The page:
In its request to the Board, Meta asked whether it should continue to remove certain COVID-19 misinformation. Alternatively, the company said it could stop removing it and instead demote content, send it to third-party fact-checkers, or label it. Meta insists on taking a single, global approach to COVID-19 misinformation, rather than varying its approach by country or region. According to the company, taking a localized approach to the policy at scale would lead to lack of clarity for users and poor enforcement, and it lacks the capacity to adopt such an approach. In considering the request, the Board held extensive public consultations. These included a series of virtual roundtables with participants from around the world, convened in partnership with civil society, through which the Board heard from a wide range of experts and stakeholders.
Key findings and recommendations
The Board finds that continuing to remove COVID-19 misinformation that is “likely to directly contribute to the risk of imminent physical harm” during a global public health emergency is consistent with Meta’s values and human rights responsibilities. The Board initially explored whether it would be preferrable for Meta to take a localized approach to COVID-19 misinformation at scale. However, Meta insisted that this was not feasible without significantly undermining clarity and fairness for users and significantly increasing errors in enforcing its policy. Meta’s concerns may be warranted. However, by ruling out this option, Meta has frustrated the Board’s efforts to reconcile competing viewpoints from stakeholders and Board Members on how to best address harmful COVID-19 misinformation, while respecting human rights, especially the right to freedom of expression. The 18 recommendations in this policy advisory opinion, most of which are summarized below, work within this constraint.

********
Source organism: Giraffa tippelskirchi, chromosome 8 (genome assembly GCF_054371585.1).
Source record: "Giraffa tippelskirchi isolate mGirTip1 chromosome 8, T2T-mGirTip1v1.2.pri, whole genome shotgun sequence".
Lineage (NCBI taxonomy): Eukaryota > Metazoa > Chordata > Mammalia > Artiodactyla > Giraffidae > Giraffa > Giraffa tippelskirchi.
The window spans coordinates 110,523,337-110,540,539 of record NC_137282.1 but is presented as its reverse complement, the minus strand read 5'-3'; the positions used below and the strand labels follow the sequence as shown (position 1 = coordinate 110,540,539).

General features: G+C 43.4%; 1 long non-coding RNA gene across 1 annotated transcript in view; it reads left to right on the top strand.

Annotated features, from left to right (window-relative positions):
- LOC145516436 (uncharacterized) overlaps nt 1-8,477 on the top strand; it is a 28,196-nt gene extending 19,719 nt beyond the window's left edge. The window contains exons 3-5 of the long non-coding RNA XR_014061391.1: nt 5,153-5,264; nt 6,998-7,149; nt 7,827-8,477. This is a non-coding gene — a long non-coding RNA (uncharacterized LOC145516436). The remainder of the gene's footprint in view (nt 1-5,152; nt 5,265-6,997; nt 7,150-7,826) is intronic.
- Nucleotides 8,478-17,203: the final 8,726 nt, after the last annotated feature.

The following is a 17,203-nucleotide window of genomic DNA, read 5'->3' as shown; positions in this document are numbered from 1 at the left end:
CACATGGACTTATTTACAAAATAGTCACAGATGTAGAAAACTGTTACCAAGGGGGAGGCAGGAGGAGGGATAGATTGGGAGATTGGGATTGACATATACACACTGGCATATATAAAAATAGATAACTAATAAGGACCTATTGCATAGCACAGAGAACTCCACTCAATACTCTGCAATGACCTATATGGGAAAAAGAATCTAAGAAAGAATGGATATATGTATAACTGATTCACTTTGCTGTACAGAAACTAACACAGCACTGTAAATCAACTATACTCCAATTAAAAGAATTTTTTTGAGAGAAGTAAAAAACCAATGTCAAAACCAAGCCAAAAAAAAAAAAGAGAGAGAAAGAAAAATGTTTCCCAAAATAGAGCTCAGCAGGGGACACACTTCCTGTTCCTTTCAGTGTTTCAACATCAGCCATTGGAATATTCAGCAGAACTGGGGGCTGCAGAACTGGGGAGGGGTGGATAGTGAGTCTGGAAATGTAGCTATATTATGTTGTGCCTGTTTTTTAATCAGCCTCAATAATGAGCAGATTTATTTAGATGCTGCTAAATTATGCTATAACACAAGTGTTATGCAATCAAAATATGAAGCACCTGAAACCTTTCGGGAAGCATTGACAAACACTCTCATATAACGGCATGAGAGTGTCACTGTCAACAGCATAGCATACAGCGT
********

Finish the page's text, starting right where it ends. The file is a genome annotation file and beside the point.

The Board recommends that Meta:
Continue to remove false content about COVID-19 that is “likely to directly contribute to the risk of imminent physical harm during the ongoing global public health emergency,” while beginning a transparent and inclusive review and reassessment of the 80 claims it currently removes. A public health emergency presents a serious and direct danger to health. Given Meta’s insistence on a single, global approach to COVID-19 misinformation, the Board finds Meta is justified in responding with its current exceptional measures of removing false information likely to directly contribute to the risk of imminent physical harm, as determined by public health authorities. Meta has not, among other things, returned to the relevant public health authorities to ask them to re-evaluate the claims it removes. Nor has it conducted broader stakeholder and expert consultations to re-evaluate the individual claims or the overall policy. As Meta has not yet engaged in a due diligence process to change its policy (which is Meta's responsibility in the first instance), the Board is not in a position to recommend a policy change that could disproportionately affect the most vulnerable. However, now that we are no longer in the early stages of the crisis, to meet its human rights responsibilities, Meta should regularly assess whether the threshold for removal, set out in its policies, continues to be met. It should therefore begin a transparent process to regularly review the 80 claims subject to removal, consulting with a broad range of stakeholders. Only when stakeholders provide clear evidence of the potential of a claim to cause imminent physical harm is it justifiable to include it on the list of claims subject to removal. Meta should share with the public the outcomes of these periodic reviews.
Explore localizing its approach. Meta needs to plan what to do when the WHO stops classifying COVID-19 a global health emergency, but local public health authorities continue to designate it a public health emergency. The Board recommends initiating a risk assessment process to identify the measures it will take in this scenario. These should address misinformation likely to directly contribute to significant and imminent real-life harm, without compromising freedom of expression globally. The risk assessment should include assessing whether it is feasible to localize enforcement of its policies.